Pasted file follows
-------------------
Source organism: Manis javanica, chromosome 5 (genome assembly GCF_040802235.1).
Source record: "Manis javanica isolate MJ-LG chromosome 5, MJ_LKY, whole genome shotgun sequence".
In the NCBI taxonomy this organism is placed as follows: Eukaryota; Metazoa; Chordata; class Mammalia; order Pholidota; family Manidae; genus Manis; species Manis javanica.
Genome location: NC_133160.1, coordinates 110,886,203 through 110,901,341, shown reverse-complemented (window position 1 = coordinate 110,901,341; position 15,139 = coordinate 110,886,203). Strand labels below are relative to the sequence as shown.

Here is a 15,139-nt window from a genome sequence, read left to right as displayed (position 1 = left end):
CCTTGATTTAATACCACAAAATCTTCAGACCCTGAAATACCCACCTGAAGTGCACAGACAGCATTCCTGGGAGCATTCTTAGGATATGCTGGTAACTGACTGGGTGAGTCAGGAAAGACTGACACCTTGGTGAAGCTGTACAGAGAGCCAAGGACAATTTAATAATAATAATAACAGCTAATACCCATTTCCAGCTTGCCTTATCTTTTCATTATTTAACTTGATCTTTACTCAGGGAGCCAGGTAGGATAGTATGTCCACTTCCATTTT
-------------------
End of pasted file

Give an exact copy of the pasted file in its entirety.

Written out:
Source organism: Manis javanica, chromosome 5 (genome assembly GCF_040802235.1).
Source record: "Manis javanica isolate MJ-LG chromosome 5, MJ_LKY, whole genome shotgun sequence".
In the NCBI taxonomy this organism is placed as follows: Eukaryota; Metazoa; Chordata; class Mammalia; order Pholidota; family Manidae; genus Manis; species Manis javanica.
Genome location: NC_133160.1, coordinates 110,886,203 through 110,901,341, shown reverse-complemented (window position 1 = coordinate 110,901,341; position 15,139 = coordinate 110,886,203). Strand labels below are relative to the sequence as shown.

Here is a 15,139-nt window from a genome sequence, read left to right as displayed (position 1 = left end):
CCTTGATTTAATACCACAAAATCTTCAGACCCTGAAATACCCACCTGAAGTGCACAGACAGCATTCCTGGGAGCATTCTTAGGATATGCTGGTAACTGACTGGGTGAGTCAGGAAAGACTGACACCTTGGTGAAGCTGTACAGAGAGCCAAGGACAATTTAATAATAATAATAACAGCTAATACCCATTTCCAGCTTGCCTTATCTTTTCATTATTTAACTTGATCTTTACTCAGGGAGCCAGGTAGGATAGTATGTCCACTTCCATTTT